http://www.gomaya.com/glyph/archives/000845.html#000845 Fun, easy,
good sounds for one quarter of the cost of Apple's $50 iLife
package it comes in. In the mid-nineties I reached the peak of my
misspent musical career, scoring four television shows for A&E.
Back then there were thousands of guys with a keyboard and a
computer. Now there will be millions.
So I've been thinking about the new market ecology this involves.
Where are the Linux and open-source roles in all these developments?
A few minutes ago I had a fun talk with another friend, Tony Fadell.
He invented the iPod and is Senior Director of iPod & Special Projects
Group at Apple. The biggest take-away from the conversation was this:
"It's really, really hard." iPod had five processors, he said, all to
make things simple, small, compact and reliable.
I hear the same thing when I talk to engineers from Intel, Transmeta
and other companies operating in the hardware world. The significant
fact here is a lot of this kind of hardware tends to be highly
proprietary. Look at the Intel, AMD, IBM and other chips that fill our
machines. Many of them are about as open as the core of the Moon. In
most cases, it doesn't matter.
There's room for countless other devices in the spaces opened up by
iPod and similar products. No doubt many of these devices--perhaps
most, if they need to connect to the Net--will run on Linux. But
that's not the sweet spot for Linux here.
Linux' sweet spot is every place openness and interoperability matter.
That's why Linux is the OS of choice if your main job is getting a
TCP/IP stack into a device. And that's why Microsoft has lately been
on a FUD offensive around the issue of interoperability.
On Tuesday, eWeek ran a piece titled "Microsoft's New Linux Salvo: IT
The piece sources findings by Jupiter and Giga that show a
high priority placed on "Windows interoperability" by IT executives.
While that form of interoperability is good to have if you're awash in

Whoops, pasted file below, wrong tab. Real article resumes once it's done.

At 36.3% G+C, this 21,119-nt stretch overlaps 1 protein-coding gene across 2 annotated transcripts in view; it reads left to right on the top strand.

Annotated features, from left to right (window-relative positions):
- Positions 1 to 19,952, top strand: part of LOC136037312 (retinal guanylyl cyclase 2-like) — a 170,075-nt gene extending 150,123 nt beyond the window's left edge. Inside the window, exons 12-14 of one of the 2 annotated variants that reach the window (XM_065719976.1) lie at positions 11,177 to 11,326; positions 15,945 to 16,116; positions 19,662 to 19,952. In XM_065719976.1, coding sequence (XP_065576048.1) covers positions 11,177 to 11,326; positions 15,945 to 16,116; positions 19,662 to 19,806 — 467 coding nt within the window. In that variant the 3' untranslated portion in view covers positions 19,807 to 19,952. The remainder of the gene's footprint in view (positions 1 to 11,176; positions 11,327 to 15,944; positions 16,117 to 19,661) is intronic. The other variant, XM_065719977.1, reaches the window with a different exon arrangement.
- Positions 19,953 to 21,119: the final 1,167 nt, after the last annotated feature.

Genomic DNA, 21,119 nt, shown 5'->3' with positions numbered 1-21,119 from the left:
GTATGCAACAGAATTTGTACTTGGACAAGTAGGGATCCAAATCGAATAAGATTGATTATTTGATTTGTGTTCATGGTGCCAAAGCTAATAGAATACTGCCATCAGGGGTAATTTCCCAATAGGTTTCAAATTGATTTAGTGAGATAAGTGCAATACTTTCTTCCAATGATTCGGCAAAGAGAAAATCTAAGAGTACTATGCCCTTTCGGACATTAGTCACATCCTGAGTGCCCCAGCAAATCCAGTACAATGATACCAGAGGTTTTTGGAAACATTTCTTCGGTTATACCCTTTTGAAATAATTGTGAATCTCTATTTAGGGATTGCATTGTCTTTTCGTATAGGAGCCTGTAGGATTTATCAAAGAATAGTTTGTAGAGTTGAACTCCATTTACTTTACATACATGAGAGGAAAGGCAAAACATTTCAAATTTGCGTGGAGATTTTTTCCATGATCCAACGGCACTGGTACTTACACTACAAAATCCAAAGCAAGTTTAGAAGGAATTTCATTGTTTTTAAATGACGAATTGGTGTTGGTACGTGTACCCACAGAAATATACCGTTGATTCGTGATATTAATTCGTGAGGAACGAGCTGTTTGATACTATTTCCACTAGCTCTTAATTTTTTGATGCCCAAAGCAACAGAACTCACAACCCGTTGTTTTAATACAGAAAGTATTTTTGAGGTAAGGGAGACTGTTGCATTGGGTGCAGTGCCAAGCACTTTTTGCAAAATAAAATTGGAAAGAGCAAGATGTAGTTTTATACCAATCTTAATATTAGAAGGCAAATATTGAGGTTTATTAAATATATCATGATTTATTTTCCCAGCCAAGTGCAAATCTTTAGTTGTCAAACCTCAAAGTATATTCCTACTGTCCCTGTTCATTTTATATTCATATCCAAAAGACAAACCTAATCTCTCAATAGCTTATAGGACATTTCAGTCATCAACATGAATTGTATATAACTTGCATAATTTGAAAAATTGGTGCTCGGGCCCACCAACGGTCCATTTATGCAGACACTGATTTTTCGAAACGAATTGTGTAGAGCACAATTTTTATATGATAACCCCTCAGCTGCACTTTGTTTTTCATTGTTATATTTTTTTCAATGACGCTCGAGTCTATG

devices that run Windows, it grounds the interoperability issue in a
private rather than a public place.
Interoperability today is grounded in the public place we call the
Net, not in Windows. Linux is the primary OS in the suite of
technologies that provide interoperability through the Net. That
interoperability is not just among machines and programs. It's among
the people and businesses that comprise markets.
Whole new markets are opening up right now, thanks to products and
technologies that vastly increase the number and variety of suppliers.
That's what's happening in music right now. And it's happening,
inevitably, in other forms of entertainment as well.
The coolest thing I saw at CES in Las Vegas was Interactiv-TV's
http://www.interact-tv.com/ , an all-purpose digital entertainment
server you might think of as a TiVo that's hacker-friendly. It's so
purposefully a Linux box that it even features a penguin in its logo.
One look at the Telly, and I saw past everything on the TV dial to
every talented individual capable of creating music, movies or TV
The Telly doesn't look like something that might blow up the whole
consumer electronics industry. Rather, it seems to operate in the
spaces that already have started to open up.
We're sure to see more of those.
Doc Searls: is Senior Editor of Linux Journal. His monthly
column in the magazine is Linux for Suits, and his biweekly newsletter